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Back in June, as Major League Soccer was finding its stride on the other side of the Atlantic, Michel Platini and UEFA confirmed that this year’s Europa League would be the testing ground for a new officiating structure.
By adding an ‘additional assistant referee’ behind each goal line, Platini hopes to do away with the cheating which occurs in the penalty area, from a playful tug on the shirt at a corner to the game’s crime of the moment, diving.
Meanwhile, the MLS season has again been blighted by refereeing controversy. Basic errors are made too often and can only be reduced through better training, assessment and punishment of match officials. Conversely, the league’s referees are, compared to their European counterparts, relatively good at issuing red cards when they are deserved.
They seem to struggle with diving, though, and it is one of the criticisms most often hurled in their direction. Several questionable penalties have been awarded this year, penalties which may have consequences come time for the playoff cut.
So with Platini putting all his eggs in five baskets, should MLS follow suit?
MLS referees not up to scratch
The referees have come under more scrutiny this season than ever before. With the blogosphere kicking into overdrive, decisions have been questioned from all sides. Soccerlens has noted before that they have a difficult job, and that’s as much to do with structural growing pains as players trying to pull the wool over their eyes. But the controversies have ranged from the ridiculous to the insane this season, and not all have occurred within the dimensions of the football pitch.
In April, Jair Marrufo – already a controversial character thanks to his on-field performances – came under fire when he allegedly took delivery of a signed shirt from Chicago Fire playmaker Cuauhtehmoc Blanco in the referees’ dressing room after a match against Columbus Crew. Marrufo had sent off Crew’s Gino Padula for a challenge on the Mexican, whose team fought back from 2-0 down to pick up a point against ten men. While there is the possibility of a serious problem, it seems Marrufo’s apparent acceptance of a gift stemmed from an innocent stupidity and misplaced loyalty to a popular player.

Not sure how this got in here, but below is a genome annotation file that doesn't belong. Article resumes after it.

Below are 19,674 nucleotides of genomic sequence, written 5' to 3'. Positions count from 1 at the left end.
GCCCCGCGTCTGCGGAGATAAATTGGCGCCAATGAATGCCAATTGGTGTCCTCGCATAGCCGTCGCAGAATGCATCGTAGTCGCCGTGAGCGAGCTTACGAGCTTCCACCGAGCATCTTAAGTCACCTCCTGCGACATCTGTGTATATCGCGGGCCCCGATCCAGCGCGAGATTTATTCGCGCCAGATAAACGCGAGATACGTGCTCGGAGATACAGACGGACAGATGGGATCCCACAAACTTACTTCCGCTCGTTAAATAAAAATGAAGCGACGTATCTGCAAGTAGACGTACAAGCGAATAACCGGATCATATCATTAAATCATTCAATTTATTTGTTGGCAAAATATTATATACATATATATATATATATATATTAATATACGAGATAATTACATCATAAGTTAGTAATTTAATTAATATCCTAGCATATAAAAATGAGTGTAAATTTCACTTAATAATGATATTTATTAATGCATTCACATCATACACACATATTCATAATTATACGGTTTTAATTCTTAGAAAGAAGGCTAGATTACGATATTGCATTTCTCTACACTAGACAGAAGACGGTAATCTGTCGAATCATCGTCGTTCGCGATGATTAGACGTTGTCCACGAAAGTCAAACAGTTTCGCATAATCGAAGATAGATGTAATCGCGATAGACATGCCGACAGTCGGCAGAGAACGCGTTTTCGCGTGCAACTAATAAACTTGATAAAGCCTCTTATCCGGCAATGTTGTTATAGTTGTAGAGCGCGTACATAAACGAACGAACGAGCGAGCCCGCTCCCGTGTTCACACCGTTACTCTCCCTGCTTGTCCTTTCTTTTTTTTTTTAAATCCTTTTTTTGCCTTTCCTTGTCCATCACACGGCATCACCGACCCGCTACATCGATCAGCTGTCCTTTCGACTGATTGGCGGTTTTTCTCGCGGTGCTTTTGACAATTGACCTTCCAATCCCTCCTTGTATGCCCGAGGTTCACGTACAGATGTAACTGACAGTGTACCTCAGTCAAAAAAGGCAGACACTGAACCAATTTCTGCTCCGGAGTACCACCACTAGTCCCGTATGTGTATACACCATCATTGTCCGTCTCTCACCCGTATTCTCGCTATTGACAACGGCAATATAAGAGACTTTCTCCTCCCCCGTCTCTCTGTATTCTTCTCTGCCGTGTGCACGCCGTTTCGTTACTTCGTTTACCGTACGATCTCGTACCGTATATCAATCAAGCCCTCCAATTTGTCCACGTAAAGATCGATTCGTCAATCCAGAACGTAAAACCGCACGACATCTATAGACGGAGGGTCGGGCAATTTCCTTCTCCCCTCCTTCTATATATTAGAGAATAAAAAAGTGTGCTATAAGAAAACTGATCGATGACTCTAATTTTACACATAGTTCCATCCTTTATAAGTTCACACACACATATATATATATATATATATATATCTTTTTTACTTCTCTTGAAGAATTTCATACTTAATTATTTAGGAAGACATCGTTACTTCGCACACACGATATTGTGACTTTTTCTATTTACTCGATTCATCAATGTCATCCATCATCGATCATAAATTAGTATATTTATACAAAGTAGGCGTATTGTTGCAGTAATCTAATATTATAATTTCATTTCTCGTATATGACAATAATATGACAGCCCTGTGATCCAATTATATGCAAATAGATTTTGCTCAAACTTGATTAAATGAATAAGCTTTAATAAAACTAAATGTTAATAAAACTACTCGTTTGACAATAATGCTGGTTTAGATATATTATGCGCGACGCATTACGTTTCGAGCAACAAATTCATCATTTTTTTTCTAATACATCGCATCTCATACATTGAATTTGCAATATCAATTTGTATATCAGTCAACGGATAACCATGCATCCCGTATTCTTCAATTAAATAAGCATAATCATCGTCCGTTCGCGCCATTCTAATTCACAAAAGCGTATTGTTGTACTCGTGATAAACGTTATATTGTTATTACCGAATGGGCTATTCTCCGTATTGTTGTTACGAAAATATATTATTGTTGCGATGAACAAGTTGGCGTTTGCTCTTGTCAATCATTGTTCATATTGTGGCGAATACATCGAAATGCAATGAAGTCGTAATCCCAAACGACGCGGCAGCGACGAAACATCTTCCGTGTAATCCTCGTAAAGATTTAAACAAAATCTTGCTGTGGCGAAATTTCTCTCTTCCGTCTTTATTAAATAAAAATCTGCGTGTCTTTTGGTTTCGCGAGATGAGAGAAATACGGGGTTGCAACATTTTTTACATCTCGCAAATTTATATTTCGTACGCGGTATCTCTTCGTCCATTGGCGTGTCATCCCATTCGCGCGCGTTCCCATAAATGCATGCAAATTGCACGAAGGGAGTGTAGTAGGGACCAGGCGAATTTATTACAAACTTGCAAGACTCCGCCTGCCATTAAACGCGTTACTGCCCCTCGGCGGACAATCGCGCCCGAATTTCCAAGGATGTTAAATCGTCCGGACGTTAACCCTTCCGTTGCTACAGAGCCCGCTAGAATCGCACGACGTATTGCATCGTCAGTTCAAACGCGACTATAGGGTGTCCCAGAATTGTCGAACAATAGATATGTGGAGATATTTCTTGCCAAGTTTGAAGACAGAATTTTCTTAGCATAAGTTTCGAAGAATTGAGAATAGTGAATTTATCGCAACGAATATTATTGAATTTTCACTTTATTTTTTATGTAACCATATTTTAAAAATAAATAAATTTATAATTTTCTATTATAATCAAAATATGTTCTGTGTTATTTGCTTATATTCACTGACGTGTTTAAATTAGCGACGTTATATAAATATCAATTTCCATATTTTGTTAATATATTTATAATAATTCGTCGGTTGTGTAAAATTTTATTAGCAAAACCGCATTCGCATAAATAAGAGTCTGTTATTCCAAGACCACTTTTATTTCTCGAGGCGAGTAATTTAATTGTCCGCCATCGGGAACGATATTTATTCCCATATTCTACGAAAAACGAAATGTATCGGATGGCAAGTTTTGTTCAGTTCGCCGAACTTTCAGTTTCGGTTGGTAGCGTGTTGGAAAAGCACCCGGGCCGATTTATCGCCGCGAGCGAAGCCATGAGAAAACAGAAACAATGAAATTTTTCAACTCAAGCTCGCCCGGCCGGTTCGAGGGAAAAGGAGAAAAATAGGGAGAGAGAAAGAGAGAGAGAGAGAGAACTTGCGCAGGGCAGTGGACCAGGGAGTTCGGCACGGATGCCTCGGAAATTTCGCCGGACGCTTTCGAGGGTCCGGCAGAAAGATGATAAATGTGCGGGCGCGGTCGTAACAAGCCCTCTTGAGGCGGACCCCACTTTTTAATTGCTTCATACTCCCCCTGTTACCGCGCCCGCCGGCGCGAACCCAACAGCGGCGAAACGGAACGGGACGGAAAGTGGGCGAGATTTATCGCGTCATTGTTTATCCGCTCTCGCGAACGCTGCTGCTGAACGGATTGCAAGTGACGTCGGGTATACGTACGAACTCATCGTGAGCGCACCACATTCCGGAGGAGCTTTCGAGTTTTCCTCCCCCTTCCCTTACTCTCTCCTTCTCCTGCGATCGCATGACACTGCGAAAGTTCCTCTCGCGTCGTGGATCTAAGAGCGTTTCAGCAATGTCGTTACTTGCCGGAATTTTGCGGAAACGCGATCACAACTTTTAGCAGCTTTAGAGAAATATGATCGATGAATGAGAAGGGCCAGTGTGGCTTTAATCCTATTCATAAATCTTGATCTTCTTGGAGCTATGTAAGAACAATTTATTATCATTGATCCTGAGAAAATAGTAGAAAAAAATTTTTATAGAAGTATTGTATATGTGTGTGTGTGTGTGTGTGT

By September, Marrufo had been struck off for the season. The league cited his performances – hardly surprising to most MLS fans – but the Blanco incident will have remained a mark against him in the eyes of the powers-that-be. The general state of refereeing was summed up by a double suspension for Michael Kennedy and Abbey Okulaja, removed from the rotation after failing mid-season fitness tests. It’s a worrying state of affairs and one which highlights the lack of depth in the refereeing pool, but it’s encouraging that MLS was bold enough to take action.
Of course, the most visible controversies have taken place on the pitch. Some weekends this season have been characterised by multiple red cards, although MLS refs are arguably rather better at punishing over-aggressive challenges than their colleagues elsewhere. However, several matches have been spoiled by game-changing penalty decisions, two of the most high-profile resulting from dives – or at least easy tumbling – by Taylor Twellman and Brian McBride.
If diving is a major problem in MLS, it must be tackled – pardon the pun. In the US there is a perceived division between flair players – the likes of Fredy Montero, Cuauhtemoc Blanco and, of course, David Beckham- and the less skillful players who are supposedly keen to make up for their deficiencies by showing those with more technical ability who’s boss physically. Marcelo Saragosa’s lunge at Montero last weekend was a sickening example.